The Polish Experience through World War II

The Polish Experience through World War II : A Better Day Has Not Come

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The Polish Experience through World War II explores Polish history through the lives of people touched by the war. The touching and terrible experiences of these people are laid bare by straightforward, first-hand accounts, including not only the hardships of deportation and concentration and refugee camps, but also the price paid by the officers killed or taken as prisoners during WWII and the families they left behind. Ziolkowska-Boehm reveals the difficulties of these women and children when, having lost their husbands and fathers, their travails take them through Siberia, Persia, India, and then Africa, New Zealand, or Mexico.show more

Product details

  • Hardback | 204 pages
  • 158 x 232 x 20mm | 459.99g
  • Lexington Books
  • Lanham, MD, United States
  • English
  • New
  • 1 Maps; 21 Halftones, black and white
  • 0739178199
  • 9780739178195
  • 2,147,566

About Aleksandra Ziolkowska-Boehm

Aleksandra Ziolkowska-Boehm is an independent scholar and the author of twenty-three books, including The Roots Are Polish.show more

Review quote

Ziolkowska-Boehm brings the reader into the hearts and souls of four women who have survived bloody massacres, hardships, deportation, and concentration camps through their oral histories...A heart- wrenching book that should be read by all. Polish American Journal Ziolkowska-Boehm's collection of deeply affecting personal and family narratives returns us to the level where individuals are caught up in historical events that changed their lives forever, and tells us how they experienced them. ... During the war years Polish women undertook many difficult tasks to preserve both their families and their nation. Their efforts and perspective are given exposure here in a way that impresses the reader hitherto unfamiliar with their achievements. Ms. Ziolkowska-Boehm is to be congratulated for making their voices heard. The Sarmatian Review The latest book from that most prolific chronicler of Polish WWII experiences, Aleksandra Ziolkowska-Boehm, tells the stories of four families, all of them subjected to the horrors of Poland's double, Soviet-German, attack...These are harrowing tales but important and well told. They speak more about the role of Polish women during the war, a departure from the idea of resistance as understood only in the conventional sense of the word. The care and rescue of family and others, and the preservation of identity and culture are also important elements of resistance and Polish women have long played an important part...A wonderful book and well worth reading. Illuminates the human tragedy of the dual Soviet-German attack that Poland endured. Cosmopolitan A remarkable and highly personal account of the human suffering the victims of both Hitlerism and Stalinism had to endure ... beyond comprehension of most Americans. -- Zbigniew Brzezinski, Johns Hopkins University and Center for Strategic and International Studies; former National Security Advisor to President Carter In World War II the Poles suffered oppression and murder from both Nazi Germanyand the USSR , which attacked their country and divided it between them in September 1939.The Wartanowicz and Michalak families were deported from former eastern Poland to Soviet labor camps near Archangel or farms in Kazakhstan. Freed after the German attack on the USSR, they left in 1942 with the Anders Army for Persia (Iran) and then scattered all over the world. Reserve Captain, PilotWitold Krasicki was shot by the Soviets in spring 1940, along with thousands of Polish POWs and other prisoners. His family survived the German occupation in Warsaw, including the two-month Polish Home Army uprising against the Germans in 1944. Wanda Ossowska worked for the Polish resistance, survived brutal Nazi torture, three Nazi death camps, and risked her life to save a Jewish girl.In the author's interviews with the survivors and theirrelatives, theytelltheir poignant stories withvivid, personal memories of wartime life and death, as well astheir lives in postwar Communist Poland or elsewhere. We should be grateful to Aleksandra Ziolkowska-Boehm who has savedthese memories for us. -- Anna M. Cienciala, University of Kansas Aleksandra Ziolkowska-Boehm has written on a wide variety of subjects. But she writes with particular feeling when describing, as she does in this new book, the heroism and suffering of Poles during the Second World War. These are stories that must be told-and she tells them very well, indeed. -- Stanley Cloud and Lynne Olson, authors of A Question of Honor: The Kosciuszko Squadron-Forgotten Heroes of World War II These accounts of Polish family life in Russian and German camps during World War II describe people subsisting on weeds and horse heads, living sometimes in pig sties. Children watch as fathers and mothers wither and die amidst "the calm of terror." Bodies are thrown out of running trains. Prisoners shiver in the intense cold of long winters, always hungry, amidst bedbugs that somehow survive even the coldest nights. Meet Wanda Ossowska, interrogated 57 times by the Gestapo, tortured "to the limits of her endurance," refusing to name names. It's another time, another world, "the true valleys of death," when even hospitals were "houses for dying"-genocide one by one, or by the thousands (as in the Katyn massacre). These evocative, descriptive accounts become terrifyingly haunting and personally intimate. -- Bruce E. Johansen, University of Nebraska at Omaha An unforgettable picture of the martyrdom of women and children sent from Poland behind the Urals. A powerful work of art that should be read and re-read. -- Karl Maramorosch, Rutgers University Aleksandra Ziolkowska-Boehm tells stories that are the substance of history and of dreams. She tells the stories of individuals who are both ordinary and heroic... . The book is an easy read in spite of its spellbinding intensity. -- Ewa Thompson, Rice Universityshow more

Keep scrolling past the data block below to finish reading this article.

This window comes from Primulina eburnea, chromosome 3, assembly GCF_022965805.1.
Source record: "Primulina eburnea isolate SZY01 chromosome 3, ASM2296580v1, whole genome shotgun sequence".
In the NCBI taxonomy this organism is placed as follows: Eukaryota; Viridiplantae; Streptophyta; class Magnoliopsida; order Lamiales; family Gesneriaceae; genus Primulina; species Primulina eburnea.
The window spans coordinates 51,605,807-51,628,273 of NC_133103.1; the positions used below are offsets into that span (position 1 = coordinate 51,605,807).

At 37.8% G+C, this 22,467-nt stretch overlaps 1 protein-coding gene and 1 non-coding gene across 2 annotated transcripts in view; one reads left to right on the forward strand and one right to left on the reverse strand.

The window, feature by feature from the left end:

Table of contents

Foreword by Neal Pease Preface by Author Part 1: A BETTER DAY HAS NOT COME 1.The Changes came quickly 2.The Camps 3.The Road to Uzbekistan 4.Fergana, Uzbekistan 5.The Meeting 6.The Journey 7.In Pahlavi 8.Teheran 9.Santa Rosa Part 2: WARTANOWICZ FAMILY VINEYARDS IN PODOLE 10.Eugeniusz Wartanowicz, an Armenian From Dzwiniacz 11.Jozef Wartanowicz and his Vineyards 12.Anulka, the daughter of Marian-a Podolan from Johannesburg 13.Seven Surviving Letters 14.Diary of Krystyna Wartanowicz 15.Persia 16.Joasia Born in Zambia 17.When it rained, the Ground Dried Quickly 18.Anna-a Podolan from Krasnica 19.Mieczek-Keys to the Mercedes tied with a Blue Ribbon Part 3: ANNEX 20.Jozef Wartanowicz: Fruit and wine Production of the Warm Podole 21.Edward Fonferko: Economic Conditions of Warm Podole from the Viewpoint of Interest of Town Intelligentsia Part 4: THE FATES OF POLISH FAMILIES: THE KRASICKIS 22.The War of 1939 23.In memoriam of Captain of the Polish Air Force Witold Krasicki 24.Janusz Krasicki - the Pilot and History friend 25.The Changes 26.The Memorable Flights of Glider Pilots Part 5:"LET OUR FATE BE A WARNING TO YOU": WANDA OSSOWSKA 27.The Little One from Neustadt-Glewe INDEXshow more